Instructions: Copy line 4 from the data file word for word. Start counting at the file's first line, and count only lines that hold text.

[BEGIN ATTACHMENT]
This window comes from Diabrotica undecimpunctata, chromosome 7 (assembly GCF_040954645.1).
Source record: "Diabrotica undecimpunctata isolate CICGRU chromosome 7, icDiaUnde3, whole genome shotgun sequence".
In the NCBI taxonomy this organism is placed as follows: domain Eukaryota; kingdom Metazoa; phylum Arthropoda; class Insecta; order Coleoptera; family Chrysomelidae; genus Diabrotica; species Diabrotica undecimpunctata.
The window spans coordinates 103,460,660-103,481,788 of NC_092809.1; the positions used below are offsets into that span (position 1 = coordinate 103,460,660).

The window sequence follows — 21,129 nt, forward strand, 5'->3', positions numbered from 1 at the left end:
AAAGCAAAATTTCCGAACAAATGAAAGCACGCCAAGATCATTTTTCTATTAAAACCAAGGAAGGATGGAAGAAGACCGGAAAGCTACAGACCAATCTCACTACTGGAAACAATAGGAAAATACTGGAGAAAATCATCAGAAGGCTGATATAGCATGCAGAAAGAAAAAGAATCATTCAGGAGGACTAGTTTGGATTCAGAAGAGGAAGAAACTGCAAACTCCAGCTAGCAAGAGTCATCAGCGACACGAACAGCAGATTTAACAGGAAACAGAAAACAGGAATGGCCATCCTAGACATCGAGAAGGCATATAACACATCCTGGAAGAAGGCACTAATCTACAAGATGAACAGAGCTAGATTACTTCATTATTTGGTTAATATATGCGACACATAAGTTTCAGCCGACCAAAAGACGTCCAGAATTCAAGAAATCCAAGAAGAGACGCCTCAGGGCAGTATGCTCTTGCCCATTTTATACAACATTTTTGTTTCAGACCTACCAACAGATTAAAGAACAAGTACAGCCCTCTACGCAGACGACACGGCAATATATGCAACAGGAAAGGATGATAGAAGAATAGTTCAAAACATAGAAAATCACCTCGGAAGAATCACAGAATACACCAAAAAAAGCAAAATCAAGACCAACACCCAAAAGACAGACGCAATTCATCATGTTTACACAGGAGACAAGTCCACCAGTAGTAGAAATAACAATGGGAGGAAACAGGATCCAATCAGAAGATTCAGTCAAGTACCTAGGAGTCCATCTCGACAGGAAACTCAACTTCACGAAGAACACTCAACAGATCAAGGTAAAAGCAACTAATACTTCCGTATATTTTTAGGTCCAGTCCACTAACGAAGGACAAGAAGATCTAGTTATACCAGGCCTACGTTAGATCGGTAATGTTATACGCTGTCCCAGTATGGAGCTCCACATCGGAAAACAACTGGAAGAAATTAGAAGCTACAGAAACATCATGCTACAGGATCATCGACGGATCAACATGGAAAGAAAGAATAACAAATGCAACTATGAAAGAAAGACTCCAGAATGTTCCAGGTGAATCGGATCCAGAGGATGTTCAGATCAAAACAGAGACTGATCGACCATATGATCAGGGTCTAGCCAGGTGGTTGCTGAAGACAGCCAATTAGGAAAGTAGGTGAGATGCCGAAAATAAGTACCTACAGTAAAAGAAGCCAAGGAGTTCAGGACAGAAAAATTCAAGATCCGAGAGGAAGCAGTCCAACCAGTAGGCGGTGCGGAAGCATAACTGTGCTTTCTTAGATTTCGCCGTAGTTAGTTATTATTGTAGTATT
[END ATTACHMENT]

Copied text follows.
The window spans coordinates 103,460,660-103,481,788 of NC_092809.1; the positions used below are offsets into that span (position 1 = coordinate 103,460,660).